Dartmouth archaeology team uncovers 8,000-year-old history at Weirs Beach

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    Doctoral student Jonathan Alperstein showcases a 7,000-year-old "stark point"-style arrowhead found during an archaeological dig at Weirs Beach in Laconia, N.H. Behind him, professor Jesse Casana looks on. (The Laconia Daily Sun - Jon Decker) Laconia Daily Sun photographs — Jon Decker

  • State Conservation and Rescue Archaeology Program volunteers carefully excavate artifacts at the Weirs Beach parking lot in Laconia, N.H. From left are George Leduc, Scott LaPointe and John Porter. Arrowheads as old as 8,000 years were uncovered at the site. (The Laconia Daily Sun - Jon Decker)

The Laconia Daily Sun
Published: 5/29/2023 5:32:11 PM
Modified: 5/30/2023 5:25:35 PM

LACONIA, N.H. — An archaeology team from Dartmouth College found thousands of artifacts and artifact fragments recently at Weirs Beach, ranging from nails and glass of the 19th century to arrowheads dating back as far as 8,000 years.

In December, the same team underwent what was likely the area’s first archaeological radar survey to scan for potential sites. Now that snow has long departed and the ground thawed, the crew returned to conduct a small but fascinating dig into the past.

Post-doctoral fellow Nathaniel Kitchell said he was hoping to find items from as far back as 10,000 to 12,000 years but still called the dig a “learning experience.”

“In 1976, when the University of New Hampshire was out here previously, they located some areas that had human occupations going back at least 10,000 years, which is right after the end of the last Ice Age, which is a period of profound environmental and social change in this region,” Kitchell said. “The goal of this is to try to relocate some of those areas and gain a better understanding of what was going on and better contextualize the findings that had already been made in 1976 and to get a new radiocarbon date. We have better technology, so now we can do a little bit better.”

In many instances, archaeologists can approximate the age of an artifact based on the depth or layer of soil it was found in, but the Weirs threw a small wrench in this traditional method of dating.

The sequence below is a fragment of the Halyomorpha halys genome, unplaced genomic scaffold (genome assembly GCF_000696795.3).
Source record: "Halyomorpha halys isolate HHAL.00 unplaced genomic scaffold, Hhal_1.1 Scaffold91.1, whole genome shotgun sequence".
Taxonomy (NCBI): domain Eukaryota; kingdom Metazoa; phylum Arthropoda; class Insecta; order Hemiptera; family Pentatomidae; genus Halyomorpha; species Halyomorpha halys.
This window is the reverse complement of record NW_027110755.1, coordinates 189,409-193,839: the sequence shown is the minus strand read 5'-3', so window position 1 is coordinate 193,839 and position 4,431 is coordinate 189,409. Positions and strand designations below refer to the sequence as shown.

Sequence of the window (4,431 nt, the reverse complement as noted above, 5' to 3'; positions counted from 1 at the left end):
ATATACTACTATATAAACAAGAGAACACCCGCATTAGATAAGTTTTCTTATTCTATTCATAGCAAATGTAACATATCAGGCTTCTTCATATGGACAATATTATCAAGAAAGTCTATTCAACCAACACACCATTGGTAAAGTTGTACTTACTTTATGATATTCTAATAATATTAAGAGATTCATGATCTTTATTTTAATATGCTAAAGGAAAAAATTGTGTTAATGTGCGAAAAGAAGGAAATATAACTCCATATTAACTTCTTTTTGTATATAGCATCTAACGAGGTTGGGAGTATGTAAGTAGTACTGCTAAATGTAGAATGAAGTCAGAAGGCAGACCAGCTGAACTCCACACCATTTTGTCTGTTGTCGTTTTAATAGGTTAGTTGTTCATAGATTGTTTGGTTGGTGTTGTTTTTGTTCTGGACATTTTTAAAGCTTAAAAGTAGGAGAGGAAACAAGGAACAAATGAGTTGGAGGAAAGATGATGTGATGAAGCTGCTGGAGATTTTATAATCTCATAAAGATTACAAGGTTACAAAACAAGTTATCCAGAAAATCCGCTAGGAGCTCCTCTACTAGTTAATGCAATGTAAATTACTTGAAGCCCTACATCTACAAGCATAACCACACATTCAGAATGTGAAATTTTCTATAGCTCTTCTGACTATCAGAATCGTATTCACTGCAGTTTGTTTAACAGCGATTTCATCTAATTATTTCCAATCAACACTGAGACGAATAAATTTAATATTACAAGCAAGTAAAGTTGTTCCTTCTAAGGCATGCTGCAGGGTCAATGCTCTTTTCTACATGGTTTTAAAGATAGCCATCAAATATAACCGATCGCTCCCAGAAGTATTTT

Several decades ago, when the parking lot was rebuilt, soil was dredged from various locations around the region, including possibly Paugus Bay and Lake Winnipesaukee. This resulted in a dark-colored mixed layer, where time itself was warped.

“It’s that black layer that has all the artifacts in it,” Kitchell explained. “It has those very ancient arrowheads, but it also in some places has a lot of relatively recent historic artifacts: square-cut nails, bottle glass, window glass, some white glaze ceramics, things that are much more recent.”

Based upon this discovery, Kitchell explained that somewhere not far from the Weirs was a very important archaeological site.

“There’s some indication that the lower levels of this black soil might be more intact than the upper levels. We’re still trying to figure this out,” Kitchell said. “That’s something we’ll be able to do more when we get back to the lab.”

Instead of using an artifact’s position in the soil to gain an approximate date, the researchers referenced a visual catalog.

The 8,000-year-old arrowhead mentioned before was part of the Neville variant, defined by sharp notches at the base.

“This is a very unique projectile point of the region,” explained doctoral student Jonathan Alperstein. “These have this kind of almost 90-degree and very narrow aspect to it.”

Moving 1,000 years forward, Alperstein displayed a “stark” point arrowhead that featured a less prominent point.

In addition to the college teams, volunteers from the State Conservation and Rescue Archaeology Program did most of the digging and sifting.

“For thousands of years there were people either camping or living right in this area,” volunteer George Leduc said. “I did some paid archeology work at the (Weirs) drive-in last winter in anticipation of them selling a piece of land.”

On Wednesday, the team had yet to reach the mythical 10,000-year-old layer, and time was running out.

“We’re gonna wrap this up Thursday, so we’ll be out of here Thursday afternoon,” Kitchell said.

“We have to be out of here before tourist season,” professor Jesse Casana said. “The most popular place for picnicking on the beach is right on this grass. Nathaniel has very carefully kept the grass intact so that when he puts it back on top, know one will even know we were here.”

These articles are being shared by partners in The Granite State News Collaborative. For more information visit collaborativenh.org.

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